The year 2017 marks the 50th anniversary of the first man of colour to appear on the cover of GQ magazine: Sammy Davis, Jr. appeared on the cover of the September edition in 1967. It would take a further 10 years for the second, Swiss-Nigerian Urs Althaus in November 1977.
GQ had begun life as Apparel Arts trade magazine in 1931. It become available to the public in 1958 as Gentleman’s Quarterly. Popular as an arbiter of taste and style in men’s fashion, the magazine sold so well that it was published monthly from 1970. Others who had graced the cover by the time Sammy did in 1967 included Louis Jourdan, Cary Grant, John F. Kennedy, Fred Astaire, Henry Fonda and Sean Connery.
Sammy appeared wearing a Sy Devore vested double-breasted suit of grey plaid with a slim black tie, accompanied by the tagline ‘something else!’ The photo was taken by Milton H. Greene, the celebrity photographer famous for his work with Marilyn Monroe, who by this stage had worked with Sammy for over a decade.
Sy Devore was Sammy’s tailor of choice, as he was for much of Hollywood at the time. Born Seymour Devoretsky in Brooklyn to Russian immigrant parents, Devore opened his first shop in 1930 in the heart of the New York theatre district while acting as road manager for the Andrews Sisters. He opened a store at the intersection of Sunset Boulevard and Vine Street in Hollywood in 1944.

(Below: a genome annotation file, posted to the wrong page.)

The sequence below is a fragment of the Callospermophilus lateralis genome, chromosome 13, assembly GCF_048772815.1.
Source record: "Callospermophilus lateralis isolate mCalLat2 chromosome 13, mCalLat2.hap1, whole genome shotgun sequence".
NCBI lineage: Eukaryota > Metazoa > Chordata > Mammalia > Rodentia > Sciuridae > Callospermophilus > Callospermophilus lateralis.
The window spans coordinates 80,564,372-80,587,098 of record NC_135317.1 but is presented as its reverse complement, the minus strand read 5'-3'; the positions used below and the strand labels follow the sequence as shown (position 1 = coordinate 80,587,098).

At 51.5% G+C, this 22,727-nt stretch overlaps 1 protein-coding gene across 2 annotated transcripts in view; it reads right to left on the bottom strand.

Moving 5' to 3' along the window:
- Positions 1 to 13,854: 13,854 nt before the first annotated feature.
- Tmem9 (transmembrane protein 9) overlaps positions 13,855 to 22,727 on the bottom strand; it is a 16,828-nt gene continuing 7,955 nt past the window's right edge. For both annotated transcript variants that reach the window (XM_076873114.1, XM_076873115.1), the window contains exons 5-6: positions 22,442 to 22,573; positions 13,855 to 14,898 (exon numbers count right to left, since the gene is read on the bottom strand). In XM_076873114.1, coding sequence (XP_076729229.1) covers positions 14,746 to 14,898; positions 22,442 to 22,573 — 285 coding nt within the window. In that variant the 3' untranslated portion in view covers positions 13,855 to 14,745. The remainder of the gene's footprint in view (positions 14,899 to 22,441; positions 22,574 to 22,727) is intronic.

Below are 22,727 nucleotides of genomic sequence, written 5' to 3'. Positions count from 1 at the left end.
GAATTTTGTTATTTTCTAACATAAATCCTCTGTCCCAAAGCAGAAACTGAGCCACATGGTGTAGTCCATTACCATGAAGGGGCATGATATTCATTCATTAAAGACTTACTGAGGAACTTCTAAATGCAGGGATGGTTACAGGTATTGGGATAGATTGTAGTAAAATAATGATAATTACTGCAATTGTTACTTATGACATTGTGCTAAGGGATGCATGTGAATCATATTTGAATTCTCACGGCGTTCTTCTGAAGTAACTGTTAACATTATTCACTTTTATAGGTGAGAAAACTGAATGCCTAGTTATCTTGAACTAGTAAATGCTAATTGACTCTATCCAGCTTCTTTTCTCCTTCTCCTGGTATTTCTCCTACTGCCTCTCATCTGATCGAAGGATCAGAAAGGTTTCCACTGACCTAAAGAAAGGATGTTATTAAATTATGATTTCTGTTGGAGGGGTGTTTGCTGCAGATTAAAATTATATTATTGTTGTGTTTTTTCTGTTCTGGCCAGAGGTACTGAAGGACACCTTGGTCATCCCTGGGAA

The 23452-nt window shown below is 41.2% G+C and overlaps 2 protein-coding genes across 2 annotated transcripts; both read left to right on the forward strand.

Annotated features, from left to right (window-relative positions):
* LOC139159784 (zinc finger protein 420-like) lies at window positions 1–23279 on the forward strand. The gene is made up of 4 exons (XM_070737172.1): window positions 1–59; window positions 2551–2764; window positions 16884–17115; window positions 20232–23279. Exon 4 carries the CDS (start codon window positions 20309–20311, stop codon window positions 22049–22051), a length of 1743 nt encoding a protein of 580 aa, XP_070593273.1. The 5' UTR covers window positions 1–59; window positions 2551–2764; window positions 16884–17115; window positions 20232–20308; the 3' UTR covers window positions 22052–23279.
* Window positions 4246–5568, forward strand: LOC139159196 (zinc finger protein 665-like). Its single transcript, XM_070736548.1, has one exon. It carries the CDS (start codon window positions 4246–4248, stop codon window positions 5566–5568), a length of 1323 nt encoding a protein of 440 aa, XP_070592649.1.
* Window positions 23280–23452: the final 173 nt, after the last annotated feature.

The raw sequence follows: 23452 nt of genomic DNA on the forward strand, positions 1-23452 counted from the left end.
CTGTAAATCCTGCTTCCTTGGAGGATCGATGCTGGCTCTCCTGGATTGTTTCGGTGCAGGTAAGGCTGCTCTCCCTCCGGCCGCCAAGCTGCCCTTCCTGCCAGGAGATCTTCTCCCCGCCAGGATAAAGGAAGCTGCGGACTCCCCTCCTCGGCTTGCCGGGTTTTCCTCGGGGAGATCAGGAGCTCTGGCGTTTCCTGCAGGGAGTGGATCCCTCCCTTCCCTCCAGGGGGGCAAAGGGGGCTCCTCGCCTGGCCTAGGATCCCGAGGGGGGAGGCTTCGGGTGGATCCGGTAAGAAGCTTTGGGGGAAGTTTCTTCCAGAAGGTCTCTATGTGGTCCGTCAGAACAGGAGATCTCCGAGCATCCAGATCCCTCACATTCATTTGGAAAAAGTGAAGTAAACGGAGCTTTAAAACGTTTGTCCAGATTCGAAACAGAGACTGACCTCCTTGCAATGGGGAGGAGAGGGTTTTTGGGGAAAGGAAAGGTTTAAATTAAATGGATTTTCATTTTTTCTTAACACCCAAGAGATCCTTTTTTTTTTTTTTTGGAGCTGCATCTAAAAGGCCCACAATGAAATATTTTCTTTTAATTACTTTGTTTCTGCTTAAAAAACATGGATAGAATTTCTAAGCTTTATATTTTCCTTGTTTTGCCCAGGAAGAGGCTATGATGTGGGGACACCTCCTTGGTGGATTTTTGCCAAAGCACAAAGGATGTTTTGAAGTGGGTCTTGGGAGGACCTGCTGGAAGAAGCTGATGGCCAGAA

Devore loved show-business and knew how to host a party – some considered him more showman than haberdasher. Sy and his brother Al even bought Los Angeles nightclub Slapsy Maxie’s in 1947, just a year after The Will Mastin Trio Starring Sammy Davis, Jr. had gotten its big Hollywood break there. This brought him to the attention of the big stars of the day – Jerry Lewis, Dean Martin and Frank Sinatra, among others. Throughout the 1950s and 1960s, Sy Devore ensured his store was a place for the big stars to meet and hang out, and not just a place to buy their suits.
It is said that in 1965, Sammy placed a $30,000 order for 84 suits of various hues to be worn on The Sammy Davis, Jr. Show, given the show would be broadcast in colour.